This year, I have done a few collaborative projects but all along, have tried to spend to spend time now and again on this project and I refer to as Erosion, Sedimentation. It explores these two processes in the book form, so that as the reader pages through the book, they are physically causing erosion and sedimentation. The questions I have been asking myself through this project are many- how can one visually represent deep time? How can one physically cause processes of erosion and sedimentation? How does water shape land, and how does land shape water? Which is older? How can a book encapsulate all of this?
I started with a lot of natural dyeing. The main issue was, that I didn't really know who to naturally dye paper. So I started with learning how to dye. I loved the way the colour interacted with different fibers, and looked different on each type of paper. Luckily, Islamic-world papermaking practices taught me a lot about this. This is clove dye, layered with Indigo.
I think tried different variations on that theme- using the same handmade gampi consistently through the tests. I dyed when the clove was wet, when the clove was dry, and over-dipped with dyes, and left spaces to see what would happen. I am still in the process of figuring out what look I like the best, and what effectively communicates my idea- the slow processes that take place when water and soil meet.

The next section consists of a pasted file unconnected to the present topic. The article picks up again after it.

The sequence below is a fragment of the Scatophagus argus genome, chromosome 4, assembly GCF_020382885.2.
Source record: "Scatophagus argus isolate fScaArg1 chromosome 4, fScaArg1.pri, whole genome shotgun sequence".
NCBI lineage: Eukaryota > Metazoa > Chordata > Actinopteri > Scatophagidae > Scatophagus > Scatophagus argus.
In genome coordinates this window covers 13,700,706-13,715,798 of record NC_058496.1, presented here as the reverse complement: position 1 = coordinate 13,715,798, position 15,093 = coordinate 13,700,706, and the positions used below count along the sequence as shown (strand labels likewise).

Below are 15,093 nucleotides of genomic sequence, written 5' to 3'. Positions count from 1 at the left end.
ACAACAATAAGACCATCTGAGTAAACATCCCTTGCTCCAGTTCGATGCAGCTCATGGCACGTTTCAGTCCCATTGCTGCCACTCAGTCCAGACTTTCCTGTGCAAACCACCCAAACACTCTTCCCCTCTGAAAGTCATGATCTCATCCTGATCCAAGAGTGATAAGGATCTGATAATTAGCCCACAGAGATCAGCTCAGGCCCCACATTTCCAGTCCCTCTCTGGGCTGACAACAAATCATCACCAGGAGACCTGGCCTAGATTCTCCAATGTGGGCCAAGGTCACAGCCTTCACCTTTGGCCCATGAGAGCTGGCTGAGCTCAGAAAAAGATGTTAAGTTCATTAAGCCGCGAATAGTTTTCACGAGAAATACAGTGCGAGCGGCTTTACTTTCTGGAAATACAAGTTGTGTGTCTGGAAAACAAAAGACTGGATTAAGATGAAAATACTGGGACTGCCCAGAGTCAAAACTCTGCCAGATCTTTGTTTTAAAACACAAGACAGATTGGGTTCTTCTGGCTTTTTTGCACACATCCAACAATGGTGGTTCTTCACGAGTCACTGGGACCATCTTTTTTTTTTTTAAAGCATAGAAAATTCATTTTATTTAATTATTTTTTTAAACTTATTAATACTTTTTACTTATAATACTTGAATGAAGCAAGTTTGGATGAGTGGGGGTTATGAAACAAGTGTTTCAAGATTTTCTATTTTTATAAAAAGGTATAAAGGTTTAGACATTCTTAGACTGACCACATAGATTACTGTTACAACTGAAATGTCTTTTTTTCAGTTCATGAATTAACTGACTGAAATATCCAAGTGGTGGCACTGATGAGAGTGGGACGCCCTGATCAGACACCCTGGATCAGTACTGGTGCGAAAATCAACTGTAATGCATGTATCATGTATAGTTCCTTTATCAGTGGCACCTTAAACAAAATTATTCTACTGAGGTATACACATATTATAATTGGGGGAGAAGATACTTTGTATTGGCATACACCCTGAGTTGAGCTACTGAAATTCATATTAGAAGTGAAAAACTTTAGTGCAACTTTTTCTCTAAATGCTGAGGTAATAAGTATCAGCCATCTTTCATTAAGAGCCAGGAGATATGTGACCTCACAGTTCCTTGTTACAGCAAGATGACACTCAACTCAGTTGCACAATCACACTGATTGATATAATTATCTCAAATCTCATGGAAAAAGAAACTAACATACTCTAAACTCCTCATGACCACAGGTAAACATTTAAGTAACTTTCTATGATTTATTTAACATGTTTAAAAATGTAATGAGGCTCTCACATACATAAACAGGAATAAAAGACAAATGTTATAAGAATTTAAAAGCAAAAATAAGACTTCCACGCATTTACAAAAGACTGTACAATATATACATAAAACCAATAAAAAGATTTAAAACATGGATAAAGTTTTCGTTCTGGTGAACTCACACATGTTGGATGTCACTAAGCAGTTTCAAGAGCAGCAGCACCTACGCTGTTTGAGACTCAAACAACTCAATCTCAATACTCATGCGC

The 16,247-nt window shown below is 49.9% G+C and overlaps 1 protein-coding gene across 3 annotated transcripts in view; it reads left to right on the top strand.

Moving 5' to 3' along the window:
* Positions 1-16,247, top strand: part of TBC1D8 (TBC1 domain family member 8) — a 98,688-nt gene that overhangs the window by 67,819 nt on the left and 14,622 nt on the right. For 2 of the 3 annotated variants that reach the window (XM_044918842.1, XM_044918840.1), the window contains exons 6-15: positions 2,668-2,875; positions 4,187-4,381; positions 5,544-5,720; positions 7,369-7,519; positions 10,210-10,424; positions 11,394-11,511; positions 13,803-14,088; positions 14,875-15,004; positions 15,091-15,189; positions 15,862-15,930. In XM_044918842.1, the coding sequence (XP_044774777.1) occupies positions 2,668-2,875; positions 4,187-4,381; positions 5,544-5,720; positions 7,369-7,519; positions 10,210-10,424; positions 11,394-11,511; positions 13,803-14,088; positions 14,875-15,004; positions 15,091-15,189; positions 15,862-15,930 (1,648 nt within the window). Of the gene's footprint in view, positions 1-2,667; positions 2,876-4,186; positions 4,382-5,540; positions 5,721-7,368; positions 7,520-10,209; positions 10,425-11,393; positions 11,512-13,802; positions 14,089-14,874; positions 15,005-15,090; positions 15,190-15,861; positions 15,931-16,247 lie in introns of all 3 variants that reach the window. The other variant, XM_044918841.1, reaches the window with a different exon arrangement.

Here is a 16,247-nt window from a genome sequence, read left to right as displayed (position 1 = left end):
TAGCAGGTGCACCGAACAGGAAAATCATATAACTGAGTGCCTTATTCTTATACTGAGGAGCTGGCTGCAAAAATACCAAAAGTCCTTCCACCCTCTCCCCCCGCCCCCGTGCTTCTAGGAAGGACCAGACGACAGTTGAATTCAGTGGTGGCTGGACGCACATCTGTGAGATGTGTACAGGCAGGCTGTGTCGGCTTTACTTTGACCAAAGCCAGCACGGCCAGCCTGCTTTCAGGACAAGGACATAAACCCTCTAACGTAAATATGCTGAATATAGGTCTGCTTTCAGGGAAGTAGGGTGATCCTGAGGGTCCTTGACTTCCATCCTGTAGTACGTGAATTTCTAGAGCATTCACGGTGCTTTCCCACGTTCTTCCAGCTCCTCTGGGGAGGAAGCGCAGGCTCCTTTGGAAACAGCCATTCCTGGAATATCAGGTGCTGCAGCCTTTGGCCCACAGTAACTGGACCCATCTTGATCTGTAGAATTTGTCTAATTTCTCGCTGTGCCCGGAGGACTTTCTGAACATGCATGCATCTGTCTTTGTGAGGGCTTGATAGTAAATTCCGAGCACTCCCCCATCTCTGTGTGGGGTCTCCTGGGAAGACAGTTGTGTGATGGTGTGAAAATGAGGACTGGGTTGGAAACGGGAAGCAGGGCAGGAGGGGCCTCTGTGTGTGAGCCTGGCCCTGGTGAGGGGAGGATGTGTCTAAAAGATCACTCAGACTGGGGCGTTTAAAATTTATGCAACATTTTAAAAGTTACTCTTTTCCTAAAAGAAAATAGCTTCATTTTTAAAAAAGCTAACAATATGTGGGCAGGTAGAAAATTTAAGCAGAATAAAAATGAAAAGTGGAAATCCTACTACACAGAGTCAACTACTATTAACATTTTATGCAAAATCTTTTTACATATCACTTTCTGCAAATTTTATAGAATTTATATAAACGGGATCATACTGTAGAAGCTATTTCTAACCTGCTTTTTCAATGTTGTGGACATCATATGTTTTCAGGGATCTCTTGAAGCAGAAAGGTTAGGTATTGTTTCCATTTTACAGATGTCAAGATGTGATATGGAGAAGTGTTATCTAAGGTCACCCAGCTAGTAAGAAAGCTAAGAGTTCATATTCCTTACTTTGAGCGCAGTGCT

Next, I wanted to layer physical erosion on to the pages. I decided to do this by cutting into each sheet, and layering them. I wasn't settled on the shapes, I just wanted to know how the paper would cut.
As the person would go through the book, they would be sedimenting on the verso, and eroding on the right.
I think decided to take an another related idea I had been working on about boundaries, and what our planet would look like if human beings hadn't literally taken a ruler and pencil and divided up continents like Africa. What would physical boundaries look like then? These are the shapes of the highest points on the planet, which will repeat themselves through the pages, slowly shifting, eroding, and building, depending on which way you read the book. It is still a work in slow progress...